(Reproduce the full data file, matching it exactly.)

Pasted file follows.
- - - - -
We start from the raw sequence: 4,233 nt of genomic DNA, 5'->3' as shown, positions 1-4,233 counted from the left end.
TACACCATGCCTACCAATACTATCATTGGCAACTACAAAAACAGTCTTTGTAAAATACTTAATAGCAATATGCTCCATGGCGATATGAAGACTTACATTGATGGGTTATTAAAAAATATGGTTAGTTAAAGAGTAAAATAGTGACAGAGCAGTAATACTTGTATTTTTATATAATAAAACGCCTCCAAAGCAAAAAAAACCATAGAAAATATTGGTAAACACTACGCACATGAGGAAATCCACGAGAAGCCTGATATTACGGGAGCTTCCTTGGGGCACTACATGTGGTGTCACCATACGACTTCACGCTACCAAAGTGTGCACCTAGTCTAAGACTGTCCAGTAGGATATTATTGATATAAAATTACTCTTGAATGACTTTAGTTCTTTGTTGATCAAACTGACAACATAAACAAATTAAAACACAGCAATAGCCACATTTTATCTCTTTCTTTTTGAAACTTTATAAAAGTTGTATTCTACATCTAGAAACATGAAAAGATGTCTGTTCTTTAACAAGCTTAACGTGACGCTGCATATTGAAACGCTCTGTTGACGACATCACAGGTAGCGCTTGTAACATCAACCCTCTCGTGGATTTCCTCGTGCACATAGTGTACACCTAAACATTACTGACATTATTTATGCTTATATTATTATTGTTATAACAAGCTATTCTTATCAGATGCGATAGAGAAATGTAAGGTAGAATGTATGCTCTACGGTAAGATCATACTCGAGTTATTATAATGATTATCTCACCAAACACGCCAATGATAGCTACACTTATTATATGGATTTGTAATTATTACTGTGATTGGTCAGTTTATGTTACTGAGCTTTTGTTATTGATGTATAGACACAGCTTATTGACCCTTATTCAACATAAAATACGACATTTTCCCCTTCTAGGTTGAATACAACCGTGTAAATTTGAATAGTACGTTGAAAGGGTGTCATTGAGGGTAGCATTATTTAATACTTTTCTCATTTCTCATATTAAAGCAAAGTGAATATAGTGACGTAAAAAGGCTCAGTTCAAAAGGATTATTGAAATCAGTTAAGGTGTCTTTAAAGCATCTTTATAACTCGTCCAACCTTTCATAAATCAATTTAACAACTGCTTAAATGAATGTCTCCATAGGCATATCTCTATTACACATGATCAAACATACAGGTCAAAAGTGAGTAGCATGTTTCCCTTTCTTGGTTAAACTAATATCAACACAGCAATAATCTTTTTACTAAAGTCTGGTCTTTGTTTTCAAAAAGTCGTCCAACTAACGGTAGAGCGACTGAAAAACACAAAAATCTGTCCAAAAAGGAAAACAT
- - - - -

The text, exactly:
We start from the raw sequence: 4,233 nt of genomic DNA, 5'->3' as shown, positions 1-4,233 counted from the left end.
TACACCATGCCTACCAATACTATCATTGGCAACTACAAAAACAGTCTTTGTAAAATACTTAATAGCAATATGCTCCATGGCGATATGAAGACTTACATTGATGGGTTATTAAAAAATATGGTTAGTTAAAGAGTAAAATAGTGACAGAGCAGTAATACTTGTATTTTTATATAATAAAACGCCTCCAAAGCAAAAAAAACCATAGAAAATATTGGTAAACACTACGCACATGAGGAAATCCACGAGAAGCCTGATATTACGGGAGCTTCCTTGGGGCACTACATGTGGTGTCACCATACGACTTCACGCTACCAAAGTGTGCACCTAGTCTAAGACTGTCCAGTAGGATATTATTGATATAAAATTACTCTTGAATGACTTTAGTTCTTTGTTGATCAAACTGACAACATAAACAAATTAAAACACAGCAATAGCCACATTTTATCTCTTTCTTTTTGAAACTTTATAAAAGTTGTATTCTACATCTAGAAACATGAAAAGATGTCTGTTCTTTAACAAGCTTAACGTGACGCTGCATATTGAAACGCTCTGTTGACGACATCACAGGTAGCGCTTGTAACATCAACCCTCTCGTGGATTTCCTCGTGCACATAGTGTACACCTAAACATTACTGACATTATTTATGCTTATATTATTATTGTTATAACAAGCTATTCTTATCAGATGCGATAGAGAAATGTAAGGTAGAATGTATGCTCTACGGTAAGATCATACTCGAGTTATTATAATGATTATCTCACCAAACACGCCAATGATAGCTACACTTATTATATGGATTTGTAATTATTACTGTGATTGGTCAGTTTATGTTACTGAGCTTTTGTTATTGATGTATAGACACAGCTTATTGACCCTTATTCAACATAAAATACGACATTTTCCCCTTCTAGGTTGAATACAACCGTGTAAATTTGAATAGTACGTTGAAAGGGTGTCATTGAGGGTAGCATTATTTAATACTTTTCTCATTTCTCATATTAAAGCAAAGTGAATATAGTGACGTAAAAAGGCTCAGTTCAAAAGGATTATTGAAATCAGTTAAGGTGTCTTTAAAGCATCTTTATAACTCGTCCAACCTTTCATAAATCAATTTAACAACTGCTTAAATGAATGTCTCCATAGGCATATCTCTATTACACATGATCAAACATACAGGTCAAAAGTGAGTAGCATGTTTCCCTTTCTTGGTTAAACTAATATCAACACAGCAATAATCTTTTTACTAAAGTCTGGTCTTTGTTTTCAAAAAGTCGTCCAACTAACGGTAGAGCGACTGAAAAACACAAAAATCTGTCCAAAAAGGAAAACAT